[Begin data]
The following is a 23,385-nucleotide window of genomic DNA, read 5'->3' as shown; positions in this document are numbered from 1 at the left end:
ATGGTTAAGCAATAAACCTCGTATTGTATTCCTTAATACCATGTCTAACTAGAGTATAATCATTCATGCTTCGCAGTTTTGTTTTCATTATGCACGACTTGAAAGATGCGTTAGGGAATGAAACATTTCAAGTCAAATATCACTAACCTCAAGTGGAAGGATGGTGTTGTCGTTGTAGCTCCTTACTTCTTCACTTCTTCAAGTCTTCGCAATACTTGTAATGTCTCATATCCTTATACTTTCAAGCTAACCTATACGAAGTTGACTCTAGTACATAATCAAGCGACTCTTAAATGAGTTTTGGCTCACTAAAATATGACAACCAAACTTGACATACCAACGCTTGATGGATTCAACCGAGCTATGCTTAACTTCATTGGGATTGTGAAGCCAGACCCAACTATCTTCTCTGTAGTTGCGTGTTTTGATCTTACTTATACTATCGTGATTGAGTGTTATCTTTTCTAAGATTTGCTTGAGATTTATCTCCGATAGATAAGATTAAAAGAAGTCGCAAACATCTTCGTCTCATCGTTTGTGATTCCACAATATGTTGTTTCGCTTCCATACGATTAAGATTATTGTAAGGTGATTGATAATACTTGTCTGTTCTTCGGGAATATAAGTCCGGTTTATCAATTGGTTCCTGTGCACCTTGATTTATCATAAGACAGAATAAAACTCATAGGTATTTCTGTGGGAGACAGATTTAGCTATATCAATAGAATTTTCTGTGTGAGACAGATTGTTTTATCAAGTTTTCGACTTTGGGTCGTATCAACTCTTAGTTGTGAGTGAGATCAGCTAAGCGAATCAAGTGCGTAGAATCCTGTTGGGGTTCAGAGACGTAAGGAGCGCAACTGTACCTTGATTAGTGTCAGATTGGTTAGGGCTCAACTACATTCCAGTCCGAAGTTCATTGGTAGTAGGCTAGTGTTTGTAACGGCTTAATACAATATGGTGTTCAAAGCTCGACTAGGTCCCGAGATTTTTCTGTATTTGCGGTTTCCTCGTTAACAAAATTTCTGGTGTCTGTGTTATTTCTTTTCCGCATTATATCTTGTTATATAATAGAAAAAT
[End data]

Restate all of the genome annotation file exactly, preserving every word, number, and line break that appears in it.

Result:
The following is a 23,385-nucleotide window of genomic DNA, read 5'->3' as shown; positions in this document are numbered from 1 at the left end:
ATGGTTAAGCAATAAACCTCGTATTGTATTCCTTAATACCATGTCTAACTAGAGTATAATCATTCATGCTTCGCAGTTTTGTTTTCATTATGCACGACTTGAAAGATGCGTTAGGGAATGAAACATTTCAAGTCAAATATCACTAACCTCAAGTGGAAGGATGGTGTTGTCGTTGTAGCTCCTTACTTCTTCACTTCTTCAAGTCTTCGCAATACTTGTAATGTCTCATATCCTTATACTTTCAAGCTAACCTATACGAAGTTGACTCTAGTACATAATCAAGCGACTCTTAAATGAGTTTTGGCTCACTAAAATATGACAACCAAACTTGACATACCAACGCTTGATGGATTCAACCGAGCTATGCTTAACTTCATTGGGATTGTGAAGCCAGACCCAACTATCTTCTCTGTAGTTGCGTGTTTTGATCTTACTTATACTATCGTGATTGAGTGTTATCTTTTCTAAGATTTGCTTGAGATTTATCTCCGATAGATAAGATTAAAAGAAGTCGCAAACATCTTCGTCTCATCGTTTGTGATTCCACAATATGTTGTTTCGCTTCCATACGATTAAGATTATTGTAAGGTGATTGATAATACTTGTCTGTTCTTCGGGAATATAAGTCCGGTTTATCAATTGGTTCCTGTGCACCTTGATTTATCATAAGACAGAATAAAACTCATAGGTATTTCTGTGGGAGACAGATTTAGCTATATCAATAGAATTTTCTGTGTGAGACAGATTGTTTTATCAAGTTTTCGACTTTGGGTCGTATCAACTCTTAGTTGTGAGTGAGATCAGCTAAGCGAATCAAGTGCGTAGAATCCTGTTGGGGTTCAGAGACGTAAGGAGCGCAACTGTACCTTGATTAGTGTCAGATTGGTTAGGGCTCAACTACATTCCAGTCCGAAGTTCATTGGTAGTAGGCTAGTGTTTGTAACGGCTTAATACAATATGGTGTTCAAAGCTCGACTAGGTCCCGAGATTTTTCTGTATTTGCGGTTTCCTCGTTAACAAAATTTCTGGTGTCTGTGTTATTTCTTTTCCGCATTATATCTTGTTATATAATAGAAAAAT